Algonquin Park is around a 3 and half hour drive out of Ottawa and the first, and one of the largest, provincial parks in Ontario. Thanksgiving Weekend gave us the bank holiday off on Monday, so we had 3 days in total (minus Saturday as travelling and setting up) and two nights camping. I was hoping for some beautiful scenery, a lake or two and getting to know some new people. And that was exactly what I got, and also so much more.
The park itself is stunning. I don’t know about other times of year but I feel we must have hit one of the most perfect weekends to visit – the autumnal colours were incredible. Shocking greens, neon yellows, bright orange and deep, fiery maple leaf reds – sometimes all on the same tree. The drive in was breathtaking enough; walking through it was something else. I honestly think it was one of the most beautiful walks I’ve ever done. Sunday was our big hike day (I say big, it was only 12km) and although it was relatively overcast when the sun filtered through the leaves the light was astounding. Reflected by the light-coloured leaves and leaves already on the forest floor, it felt supernaturally bright – too bright to be in the middle of a wood, like the whole forest was glowing. And then around the corner from the colours we’d hit viewpoint after viewpoint on craggy rocks just built for photo opportunities, or small ponds lined with pines and littered with abandoned beaver dams, or lookouts over vast lakes as blue as the sky.
It was truly stunning. A real representation of the wonder of natural Canada, and it reminded me why I have a soft spot for this country.
Aside from experiencing ‘the nature’ however (be proud Stéphane) I was also hoping to make a few friends. And honestly, I couldn’t have asked for an easier, friendlier and more welcoming group. From all over the world, the 12 of us huddled around the fire in the mornings and evenings grumbling about the cold, took endless photos of each other with unending enthusiasm, and by the end were pulling each other in for group hugs.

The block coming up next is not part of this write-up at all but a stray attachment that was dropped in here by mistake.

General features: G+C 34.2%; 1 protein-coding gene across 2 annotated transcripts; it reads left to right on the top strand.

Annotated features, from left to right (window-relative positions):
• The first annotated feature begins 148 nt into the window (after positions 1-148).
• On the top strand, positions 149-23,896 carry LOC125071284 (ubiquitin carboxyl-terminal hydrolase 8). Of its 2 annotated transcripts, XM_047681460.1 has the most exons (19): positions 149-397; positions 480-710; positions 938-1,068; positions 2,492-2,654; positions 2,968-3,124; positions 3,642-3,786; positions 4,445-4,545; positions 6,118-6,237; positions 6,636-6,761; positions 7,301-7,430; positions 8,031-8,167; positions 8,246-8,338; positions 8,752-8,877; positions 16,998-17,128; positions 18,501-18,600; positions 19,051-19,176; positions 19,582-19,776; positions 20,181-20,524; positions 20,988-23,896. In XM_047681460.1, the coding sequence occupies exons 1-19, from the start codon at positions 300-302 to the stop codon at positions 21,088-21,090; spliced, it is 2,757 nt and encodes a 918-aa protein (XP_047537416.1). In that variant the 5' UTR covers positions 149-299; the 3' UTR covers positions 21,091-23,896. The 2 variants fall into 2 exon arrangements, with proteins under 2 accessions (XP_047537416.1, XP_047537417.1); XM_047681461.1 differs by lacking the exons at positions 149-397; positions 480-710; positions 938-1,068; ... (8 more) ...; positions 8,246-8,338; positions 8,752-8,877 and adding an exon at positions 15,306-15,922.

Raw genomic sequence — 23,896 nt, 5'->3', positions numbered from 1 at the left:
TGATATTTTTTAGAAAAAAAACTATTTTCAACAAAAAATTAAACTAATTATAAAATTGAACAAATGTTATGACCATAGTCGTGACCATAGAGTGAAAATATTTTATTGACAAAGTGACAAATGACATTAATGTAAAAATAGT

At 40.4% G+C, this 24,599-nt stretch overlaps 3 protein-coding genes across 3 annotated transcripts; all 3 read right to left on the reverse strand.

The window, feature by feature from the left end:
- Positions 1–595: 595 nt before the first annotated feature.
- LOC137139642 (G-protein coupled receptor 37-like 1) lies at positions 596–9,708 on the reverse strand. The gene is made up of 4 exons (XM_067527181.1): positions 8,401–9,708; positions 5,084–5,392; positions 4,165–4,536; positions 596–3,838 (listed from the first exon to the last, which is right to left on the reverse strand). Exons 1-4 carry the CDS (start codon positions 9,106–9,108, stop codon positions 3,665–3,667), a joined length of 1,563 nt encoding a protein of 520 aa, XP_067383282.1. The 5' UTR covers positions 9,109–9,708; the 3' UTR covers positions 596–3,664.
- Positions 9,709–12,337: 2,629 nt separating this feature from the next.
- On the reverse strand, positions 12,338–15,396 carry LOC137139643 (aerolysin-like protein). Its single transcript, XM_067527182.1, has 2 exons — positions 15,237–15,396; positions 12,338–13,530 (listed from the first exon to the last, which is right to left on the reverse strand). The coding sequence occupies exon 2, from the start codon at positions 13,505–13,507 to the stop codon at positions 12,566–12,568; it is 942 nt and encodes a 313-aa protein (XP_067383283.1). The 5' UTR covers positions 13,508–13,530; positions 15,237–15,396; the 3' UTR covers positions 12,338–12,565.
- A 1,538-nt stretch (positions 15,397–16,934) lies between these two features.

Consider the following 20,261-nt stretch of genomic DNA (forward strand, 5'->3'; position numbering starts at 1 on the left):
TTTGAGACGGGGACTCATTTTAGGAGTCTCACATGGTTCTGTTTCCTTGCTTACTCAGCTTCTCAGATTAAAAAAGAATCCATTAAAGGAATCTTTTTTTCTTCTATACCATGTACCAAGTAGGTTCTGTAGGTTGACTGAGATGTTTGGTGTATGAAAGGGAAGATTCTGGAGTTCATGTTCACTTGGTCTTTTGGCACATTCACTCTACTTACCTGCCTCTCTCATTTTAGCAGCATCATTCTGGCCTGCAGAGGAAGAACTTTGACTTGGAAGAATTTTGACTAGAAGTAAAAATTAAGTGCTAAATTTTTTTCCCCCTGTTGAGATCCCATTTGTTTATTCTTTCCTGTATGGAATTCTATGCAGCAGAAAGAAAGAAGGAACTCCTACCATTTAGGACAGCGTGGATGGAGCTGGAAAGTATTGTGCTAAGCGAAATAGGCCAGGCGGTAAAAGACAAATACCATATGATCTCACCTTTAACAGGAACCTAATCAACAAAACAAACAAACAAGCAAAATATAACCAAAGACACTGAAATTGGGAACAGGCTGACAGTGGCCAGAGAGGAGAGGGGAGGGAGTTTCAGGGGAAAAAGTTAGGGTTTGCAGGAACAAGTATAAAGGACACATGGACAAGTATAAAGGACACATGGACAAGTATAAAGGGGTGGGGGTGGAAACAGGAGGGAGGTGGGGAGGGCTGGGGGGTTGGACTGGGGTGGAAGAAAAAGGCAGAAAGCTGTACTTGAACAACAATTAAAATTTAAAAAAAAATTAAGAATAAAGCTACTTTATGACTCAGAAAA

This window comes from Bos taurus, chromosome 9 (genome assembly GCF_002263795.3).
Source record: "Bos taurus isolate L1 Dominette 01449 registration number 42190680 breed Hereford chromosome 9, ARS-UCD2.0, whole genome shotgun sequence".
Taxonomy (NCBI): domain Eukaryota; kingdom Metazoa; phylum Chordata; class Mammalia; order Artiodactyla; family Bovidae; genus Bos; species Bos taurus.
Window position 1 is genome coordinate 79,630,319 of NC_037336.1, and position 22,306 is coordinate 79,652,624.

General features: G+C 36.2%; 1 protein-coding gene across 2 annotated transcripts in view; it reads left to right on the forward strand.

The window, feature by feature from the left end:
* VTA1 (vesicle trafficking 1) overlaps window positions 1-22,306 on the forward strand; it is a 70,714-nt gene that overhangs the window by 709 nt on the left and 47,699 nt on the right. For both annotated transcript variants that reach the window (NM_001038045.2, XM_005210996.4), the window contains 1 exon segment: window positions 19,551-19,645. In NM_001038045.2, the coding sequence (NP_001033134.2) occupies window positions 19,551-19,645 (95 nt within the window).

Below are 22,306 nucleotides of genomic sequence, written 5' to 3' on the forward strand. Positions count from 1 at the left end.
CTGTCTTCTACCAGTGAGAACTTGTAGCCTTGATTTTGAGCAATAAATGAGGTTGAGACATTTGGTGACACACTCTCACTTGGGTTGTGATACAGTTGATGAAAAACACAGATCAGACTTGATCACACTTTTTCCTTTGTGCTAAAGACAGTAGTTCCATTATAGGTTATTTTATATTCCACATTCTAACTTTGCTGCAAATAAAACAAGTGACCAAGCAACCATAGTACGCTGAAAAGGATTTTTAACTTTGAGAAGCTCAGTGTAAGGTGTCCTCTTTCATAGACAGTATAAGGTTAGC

They’re all wonderful people in their own right, but I’ll give you a summary of our team:
- The two French girls – Emily and I had the pleasure of being in their car on the way there and must have talked about languages, culture differences and Brexit for comfortably the first 2 hours of the drive. They’re both lovely and here from Paris for the semester together and were just as stuck on a broken record of saying “it’s just so beautiful” as I was.
- The Belgian Girl – A sweetheart, and also one of the few Europeans I feel I’ve met where my (poor) French is possibly comparable to their English, but fortunately half of our group’s first language was French so she was fine. Had a beautiful camera and took heaps of photos I’d love to see.
- The Swiss Guy – A Fan of Stéphane’s because he’d been on previous trips, he was refreshingly no-nonsense, but then in a moment of wonderfully stereotypical Swissness, pulled out two enormous bars of chocolate at the top of a look-out. “I brought a kilo with me from home on the plane,” he said, “I would miss it.”
- The Aussie – Wore Australian flag flip-flops around the campsite when the temperature was probably around 2 degrees. Kept saying “chilly” in a way that reminded me how bizarrely great it is that our most similar dialect to UK English is Australia. Ate tuna out of the can at random moments – this is apparently completely normal to him. Brought a sleeping bag liner instead of a sleeping bag (i.e. NOT suitable for 15 degree camping let alone freezing!) and yet didn’t complain. Total legend.
- The Italian – Just so Italian. Laughed a lot; was hilariously horrified by the pasta we had for dinner; admitted she was on her period halfway through the hike and then teared up when us girls swamped her in a pitying hug. I feel she would be a good friend to get drunk with.
- The German Girl – Just so German. Asked all the useful questions about kit and timing in the pre-departure meeting in just such a wonderfully efficient and organised way. Looked super on trend with her Hudson Bay mittens. I had a fantastic chat with her all the way home about the refugee crisis and Germany’s response; I’d love to see her again for coffee actually.